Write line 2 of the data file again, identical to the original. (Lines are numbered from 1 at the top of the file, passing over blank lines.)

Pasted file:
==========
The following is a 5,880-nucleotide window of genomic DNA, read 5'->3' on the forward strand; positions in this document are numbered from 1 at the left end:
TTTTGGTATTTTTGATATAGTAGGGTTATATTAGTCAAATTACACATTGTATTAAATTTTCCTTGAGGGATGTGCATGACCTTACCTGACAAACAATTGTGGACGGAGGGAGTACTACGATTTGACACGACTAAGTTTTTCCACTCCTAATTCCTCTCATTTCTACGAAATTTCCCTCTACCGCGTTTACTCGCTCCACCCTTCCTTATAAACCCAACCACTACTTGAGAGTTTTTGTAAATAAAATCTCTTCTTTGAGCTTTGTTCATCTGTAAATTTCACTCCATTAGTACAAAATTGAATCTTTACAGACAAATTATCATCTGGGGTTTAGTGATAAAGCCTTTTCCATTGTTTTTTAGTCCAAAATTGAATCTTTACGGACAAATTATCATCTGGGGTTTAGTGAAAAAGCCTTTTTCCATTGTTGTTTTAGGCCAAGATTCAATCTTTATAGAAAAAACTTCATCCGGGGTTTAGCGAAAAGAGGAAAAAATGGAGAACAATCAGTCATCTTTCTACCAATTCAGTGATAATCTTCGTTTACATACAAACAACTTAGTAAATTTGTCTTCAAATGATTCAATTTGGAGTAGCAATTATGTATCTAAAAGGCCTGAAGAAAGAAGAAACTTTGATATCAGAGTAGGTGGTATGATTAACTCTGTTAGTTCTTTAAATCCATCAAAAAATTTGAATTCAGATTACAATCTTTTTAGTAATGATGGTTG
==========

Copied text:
TTTTGGTATTTTTGATATAGTAGGGTTATATTAGTCAAATTACACATTGTATTAAATTTTCCTTGAGGGATGTGCATGACCTTACCTGACAAACAATTGTGGACGGAGGGAGTACTACGATTTGACACGACTAAGTTTTTCCACTCCTAATTCCTCTCATTTCTACGAAATTTCCCTCTACCGCGTTTACTCGCTCCACCCTTCCTTATAAACCCAACCACTACTTGAGAGTTTTTGTAAATAAAATCTCTTCTTTGAGCTTTGTTCATCTGTAAATTTCACTCCATTAGTACAAAATTGAATCTTTACAGACAAATTATCATCTGGGGTTTAGTGATAAAGCCTTTTCCATTGTTTTTTAGTCCAAAATTGAATCTTTACGGACAAATTATCATCTGGGGTTTAGTGAAAAAGCCTTTTTCCATTGTTGTTTTAGGCCAAGATTCAATCTTTATAGAAAAAACTTCATCCGGGGTTTAGCGAAAAGAGGAAAAAATGGAGAACAATCAGTCATCTTTCTACCAATTCAGTGATAATCTTCGTTTACATACAAACAACTTAGTAAATTTGTCTTCAAATGATTCAATTTGGAGTAGCAATTATGTATCTAAAAGGCCTGAAGAAAGAAGAAACTTTGATATCAGAGTAGGTGGTATGATTAACTCTGTTAGTTCTTTAAATCCATCAAAAAATTTGAATTCAGATTACAATCTTTTTAGTAATGATGGTTG